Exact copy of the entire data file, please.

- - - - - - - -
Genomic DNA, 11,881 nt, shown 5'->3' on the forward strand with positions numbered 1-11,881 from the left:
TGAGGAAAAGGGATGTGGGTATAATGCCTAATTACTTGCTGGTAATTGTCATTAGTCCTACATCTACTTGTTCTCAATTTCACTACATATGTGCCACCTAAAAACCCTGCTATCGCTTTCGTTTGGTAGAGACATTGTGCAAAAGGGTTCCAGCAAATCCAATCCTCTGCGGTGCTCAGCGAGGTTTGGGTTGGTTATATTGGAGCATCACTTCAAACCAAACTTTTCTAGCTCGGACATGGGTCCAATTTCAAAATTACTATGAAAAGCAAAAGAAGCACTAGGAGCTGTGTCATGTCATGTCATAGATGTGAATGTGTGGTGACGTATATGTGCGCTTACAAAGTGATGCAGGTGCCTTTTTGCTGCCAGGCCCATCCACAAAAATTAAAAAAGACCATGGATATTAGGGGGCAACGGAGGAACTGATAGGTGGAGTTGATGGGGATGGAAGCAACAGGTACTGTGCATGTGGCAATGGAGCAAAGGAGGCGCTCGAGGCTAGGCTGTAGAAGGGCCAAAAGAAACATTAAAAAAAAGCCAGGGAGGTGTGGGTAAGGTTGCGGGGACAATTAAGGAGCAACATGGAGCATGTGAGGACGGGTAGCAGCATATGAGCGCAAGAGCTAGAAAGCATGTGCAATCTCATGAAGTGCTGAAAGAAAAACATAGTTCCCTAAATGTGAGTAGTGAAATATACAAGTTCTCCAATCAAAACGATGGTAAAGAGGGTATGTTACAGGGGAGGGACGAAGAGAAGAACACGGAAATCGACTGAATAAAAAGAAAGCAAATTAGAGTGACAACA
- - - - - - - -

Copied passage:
Genomic DNA, 11,881 nt, shown 5'->3' on the forward strand with positions numbered 1-11,881 from the left:
TGAGGAAAAGGGATGTGGGTATAATGCCTAATTACTTGCTGGTAATTGTCATTAGTCCTACATCTACTTGTTCTCAATTTCACTACATATGTGCCACCTAAAAACCCTGCTATCGCTTTCGTTTGGTAGAGACATTGTGCAAAAGGGTTCCAGCAAATCCAATCCTCTGCGGTGCTCAGCGAGGTTTGGGTTGGTTATATTGGAGCATCACTTCAAACCAAACTTTTCTAGCTCGGACATGGGTCCAATTTCAAAATTACTATGAAAAGCAAAAGAAGCACTAGGAGCTGTGTCATGTCATGTCATAGATGTGAATGTGTGGTGACGTATATGTGCGCTTACAAAGTGATGCAGGTGCCTTTTTGCTGCCAGGCCCATCCACAAAAATTAAAAAAGACCATGGATATTAGGGGGCAACGGAGGAACTGATAGGTGGAGTTGATGGGGATGGAAGCAACAGGTACTGTGCATGTGGCAATGGAGCAAAGGAGGCGCTCGAGGCTAGGCTGTAGAAGGGCCAAAAGAAACATTAAAAAAAAGCCAGGGAGGTGTGGGTAAGGTTGCGGGGACAATTAAGGAGCAACATGGAGCATGTGAGGACGGGTAGCAGCATATGAGCGCAAGAGCTAGAAAGCATGTGCAATCTCATGAAGTGCTGAAAGAAAAACATAGTTCCCTAAATGTGAGTAGTGAAATATACAAGTTCTCCAATCAAAACGATGGTAAAGAGGGTATGTTACAGGGGAGGGACGAAGAGAAGAACACGGAAATCGACTGAATAAAAAGAAAGCAAATTAGAGTGACAACA